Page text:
0

The full content of Annals is available to subscribers

Subscribe/Learn More  >
Articles |

The Emergence of Neisseria gonorrhoeae with Decreased Susceptibility to Ciprofloxacin in Cleveland, Ohio: Epidemiology and Risk Factors

Steven M. Gordon, MD; Cynthia J. Carlyn, MD; Laura J. Doyle, BS; Cynthia C. Knapp, MS; David L. Longworth, MD; Geraldine S. Hall, PhD; and John A. Washington, MD
[+] Article and Author Information

From the Cleveland Clinic Foundation, Cleveland, Ohio. Acknowledgments: The authors thank Victoria Grosh for secretarial assistance and La Tonya Thompson for assistance with patient records. Requests for Reprints: Steven M. Gordon, MD, Department of Infectious Diseases, Mailstop S-32, Cleveland Clinic Foundation, 9500 Euclid Avenue, Cleveland, OH 44195. Current Author Addresses: Drs. Gordon and Longworth: Department of Infectious Diseases, Mailstop S-32, Cleveland Clinic Foundation, 9500 Euclid Avenue, Cleveland, OH 44195.


Copyright ©2004 by the American College of Physicians


Ann Intern Med. 1996;125(6):465-470. doi:10.7326/0003-4819-125-6-199609150-00006
Text Size: A A A

Background: Until 1992, almost all strains of Neisseria gonorrhoeae that had been tested in the United States were susceptible to fluoroquinolones, including ciprofloxacin. However, among men with urethral gonococcal infections who attended one sexually transmitted disease clinic in Cleveland, Ohio, the prevalence of gonococci with decreased susceptibility to ciprofloxacin increased from 2% in 1991 to 16% in 1994.

Objective: To describe the emergence of and risk factors for gonococcal urethritis caused by gonococci with decreased susceptibility to ciprofloxacin. Resistance to ciprofloxacin was considered to be decreased if the mean inhibitory concentration was at least 0.12 µg/mL and was ≤ 0.25 µg/mL; this definition did not equate with the definition of clinical resistance.

Design: Case-control study.

Setting: An urban sexually transmitted disease clinic.

Participants: 51 case-patients and 106 controls.

Measurements: Pulsed-field gel electrophoresis was used to identify individual genotypes of ciprofloxacin-resistant and ciprofloxacin-susceptible isolates.

Results: 55 of the 746 isolates of N. gonorrhoeae that were tested (7.4%) had decreased susceptibility to ciprofloxacin, and the prevalence of N. gonorrhoeae with decreased susceptibility significantly increased during the study period. Case-patients were significantly less likely to have gram-negative diplococci seen on microscopic examination of urethral discharge (P ≤ 0.01) and were less likely to be treated for gonococcal urethritis than were controls (P ≤ 0.001). Molecular typing suggested the spread of a single genotype of N. gonorrhoeae.

Conclusions: Strains of gonococci with decreased susceptibility to ciprofloxacin appear to have become endemic in Cleveland, Ohio. The clinical significance of these isolates is not clear, but the potential for the emergence of clinically important resistance may preclude the use of fluoroquinolones as an alternative treatment for uncomplicated gonorrhea.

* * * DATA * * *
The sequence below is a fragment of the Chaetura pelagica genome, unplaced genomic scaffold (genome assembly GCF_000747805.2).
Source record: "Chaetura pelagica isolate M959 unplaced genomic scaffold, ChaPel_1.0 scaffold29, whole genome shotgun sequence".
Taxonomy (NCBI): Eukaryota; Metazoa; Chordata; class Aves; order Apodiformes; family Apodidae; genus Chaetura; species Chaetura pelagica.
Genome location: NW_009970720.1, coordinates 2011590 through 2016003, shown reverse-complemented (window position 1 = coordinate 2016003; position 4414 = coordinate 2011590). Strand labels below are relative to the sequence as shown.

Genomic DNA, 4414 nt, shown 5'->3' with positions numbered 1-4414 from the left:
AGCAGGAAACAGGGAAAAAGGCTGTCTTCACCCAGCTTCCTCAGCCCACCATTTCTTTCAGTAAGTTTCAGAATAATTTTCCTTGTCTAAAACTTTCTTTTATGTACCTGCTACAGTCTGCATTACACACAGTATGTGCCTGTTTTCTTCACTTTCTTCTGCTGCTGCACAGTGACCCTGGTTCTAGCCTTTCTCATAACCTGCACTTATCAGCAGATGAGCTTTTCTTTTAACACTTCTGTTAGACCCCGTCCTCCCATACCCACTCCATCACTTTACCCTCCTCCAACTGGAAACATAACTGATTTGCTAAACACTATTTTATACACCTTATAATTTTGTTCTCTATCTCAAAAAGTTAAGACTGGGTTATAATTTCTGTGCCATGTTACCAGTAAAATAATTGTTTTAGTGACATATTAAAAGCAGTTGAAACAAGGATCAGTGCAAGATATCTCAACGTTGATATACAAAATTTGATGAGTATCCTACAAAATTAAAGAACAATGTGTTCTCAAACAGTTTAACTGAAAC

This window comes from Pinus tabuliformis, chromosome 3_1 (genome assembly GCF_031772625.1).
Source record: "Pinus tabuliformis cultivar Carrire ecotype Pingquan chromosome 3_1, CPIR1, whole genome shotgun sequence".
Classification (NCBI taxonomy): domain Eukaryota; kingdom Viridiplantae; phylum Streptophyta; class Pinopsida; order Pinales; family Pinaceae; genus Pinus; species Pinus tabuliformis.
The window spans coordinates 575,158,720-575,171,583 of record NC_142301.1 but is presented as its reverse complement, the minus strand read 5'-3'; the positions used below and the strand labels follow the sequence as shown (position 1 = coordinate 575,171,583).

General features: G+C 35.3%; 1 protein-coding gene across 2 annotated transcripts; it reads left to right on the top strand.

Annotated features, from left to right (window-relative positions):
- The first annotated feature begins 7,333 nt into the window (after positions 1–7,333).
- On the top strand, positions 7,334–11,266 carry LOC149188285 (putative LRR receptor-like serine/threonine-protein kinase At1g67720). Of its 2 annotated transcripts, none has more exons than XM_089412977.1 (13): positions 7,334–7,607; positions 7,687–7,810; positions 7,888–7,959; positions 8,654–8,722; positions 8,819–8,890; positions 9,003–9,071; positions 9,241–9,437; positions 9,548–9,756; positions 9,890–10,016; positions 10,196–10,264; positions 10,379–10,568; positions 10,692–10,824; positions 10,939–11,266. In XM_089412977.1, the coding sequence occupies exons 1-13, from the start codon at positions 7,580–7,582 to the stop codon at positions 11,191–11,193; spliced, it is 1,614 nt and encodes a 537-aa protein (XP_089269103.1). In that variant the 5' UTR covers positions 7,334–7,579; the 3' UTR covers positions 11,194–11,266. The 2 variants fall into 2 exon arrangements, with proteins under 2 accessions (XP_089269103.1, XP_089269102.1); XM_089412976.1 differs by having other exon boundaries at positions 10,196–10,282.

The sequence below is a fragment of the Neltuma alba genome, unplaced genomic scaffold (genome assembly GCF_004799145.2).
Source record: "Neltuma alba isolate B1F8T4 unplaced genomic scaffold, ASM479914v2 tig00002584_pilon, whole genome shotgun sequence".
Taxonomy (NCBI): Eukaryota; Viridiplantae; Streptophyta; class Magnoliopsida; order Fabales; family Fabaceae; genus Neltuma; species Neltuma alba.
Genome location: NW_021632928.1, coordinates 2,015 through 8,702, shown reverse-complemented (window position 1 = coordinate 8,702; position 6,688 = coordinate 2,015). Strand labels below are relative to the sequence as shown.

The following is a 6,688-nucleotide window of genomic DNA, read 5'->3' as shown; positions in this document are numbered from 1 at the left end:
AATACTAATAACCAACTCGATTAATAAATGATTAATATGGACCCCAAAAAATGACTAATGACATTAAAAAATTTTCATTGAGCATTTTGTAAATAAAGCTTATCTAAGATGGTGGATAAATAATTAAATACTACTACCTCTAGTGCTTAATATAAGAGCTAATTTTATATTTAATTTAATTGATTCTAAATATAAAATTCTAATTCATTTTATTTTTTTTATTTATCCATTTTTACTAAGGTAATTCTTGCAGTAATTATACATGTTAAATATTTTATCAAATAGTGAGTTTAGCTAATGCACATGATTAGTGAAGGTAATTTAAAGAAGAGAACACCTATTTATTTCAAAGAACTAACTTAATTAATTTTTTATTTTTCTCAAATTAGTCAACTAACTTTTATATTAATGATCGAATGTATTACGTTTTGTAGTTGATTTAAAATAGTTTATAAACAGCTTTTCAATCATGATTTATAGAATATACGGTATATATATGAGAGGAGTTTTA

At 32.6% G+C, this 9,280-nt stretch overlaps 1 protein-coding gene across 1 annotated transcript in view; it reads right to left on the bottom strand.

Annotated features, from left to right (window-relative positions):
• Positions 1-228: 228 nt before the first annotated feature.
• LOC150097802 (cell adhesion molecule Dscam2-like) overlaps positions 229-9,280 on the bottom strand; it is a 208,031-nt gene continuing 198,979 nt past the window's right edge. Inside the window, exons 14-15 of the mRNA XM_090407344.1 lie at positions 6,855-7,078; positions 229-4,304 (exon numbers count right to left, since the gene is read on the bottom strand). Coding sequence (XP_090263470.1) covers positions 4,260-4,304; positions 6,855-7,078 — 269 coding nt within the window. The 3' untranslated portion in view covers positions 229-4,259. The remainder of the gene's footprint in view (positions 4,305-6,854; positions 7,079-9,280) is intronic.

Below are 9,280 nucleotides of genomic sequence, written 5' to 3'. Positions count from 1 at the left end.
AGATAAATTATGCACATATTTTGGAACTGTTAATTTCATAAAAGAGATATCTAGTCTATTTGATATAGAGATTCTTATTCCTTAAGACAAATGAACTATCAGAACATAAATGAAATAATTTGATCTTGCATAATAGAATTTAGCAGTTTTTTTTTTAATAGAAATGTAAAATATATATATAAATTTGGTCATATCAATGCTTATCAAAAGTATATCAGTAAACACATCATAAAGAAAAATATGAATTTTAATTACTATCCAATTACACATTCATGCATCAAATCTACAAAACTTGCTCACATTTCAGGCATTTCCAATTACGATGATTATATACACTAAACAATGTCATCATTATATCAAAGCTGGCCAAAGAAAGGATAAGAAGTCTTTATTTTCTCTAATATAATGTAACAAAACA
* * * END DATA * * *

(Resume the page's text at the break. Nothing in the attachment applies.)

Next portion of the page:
Figures

Grahic Jump Location
Figure 1. *  < 0.001 (chi-square test for trend).
Incidence rates of urethral isolates of Neisseria gonorrhoeae with decreased susceptibility to ciprofloxacin among men treated at one sexually transmitted disease clinic in Cleveland, Ohio, between January 1991 and September 1995.P
Grahic Jump Location

Tables

References

Letters

NOTE:
Citing articles are presented as examples only. In non-demo SCM6 implementation, integration with CrossRef’s "Cited By" API will populate this tab (http://www.crossref.org/citedby.html).

Comments

Submit a Comment
Submit a Comment

Summary for Patients

Clinical Slide Sets

Terms of Use

The In the Clinic® slide sets are owned and copyrighted by the American College of Physicians (ACP). All text, graphics, trademarks, and other intellectual property incorporated into the slide sets remain the sole and exclusive property of the ACP. The slide sets may be used only by the person who downloads or purchases them and only for the purpose of presenting them during not-for-profit educational activities. Users may incorporate the entire slide set or selected individual slides into their own teaching presentations but may not alter the content of the slides in any way or remove the ACP copyright notice. Users may make print copies for use as hand-outs for the audience the user is personally addressing but may not otherwise reproduce or distribute the slides by any means or media, including but not limited to sending them as e-mail attachments, posting them on Internet or Intranet sites, publishing them in meeting proceedings, or making them available for sale or distribution in any unauthorized form, without the express written permission of the ACP. Unauthorized use of the In the Clinic slide sets will constitute copyright infringement.

Toolkit

Buy Now

to gain full access to the content and tools.

Want to Subscribe?

Learn more about subscription options

Advertisement
Related Articles
Journal Club
Related Point of Care
Topic Collections
PubMed Articles
Forgot your password?
Enter your username and email address. We'll send you a reminder to the email address on record.
(Required)
(Required)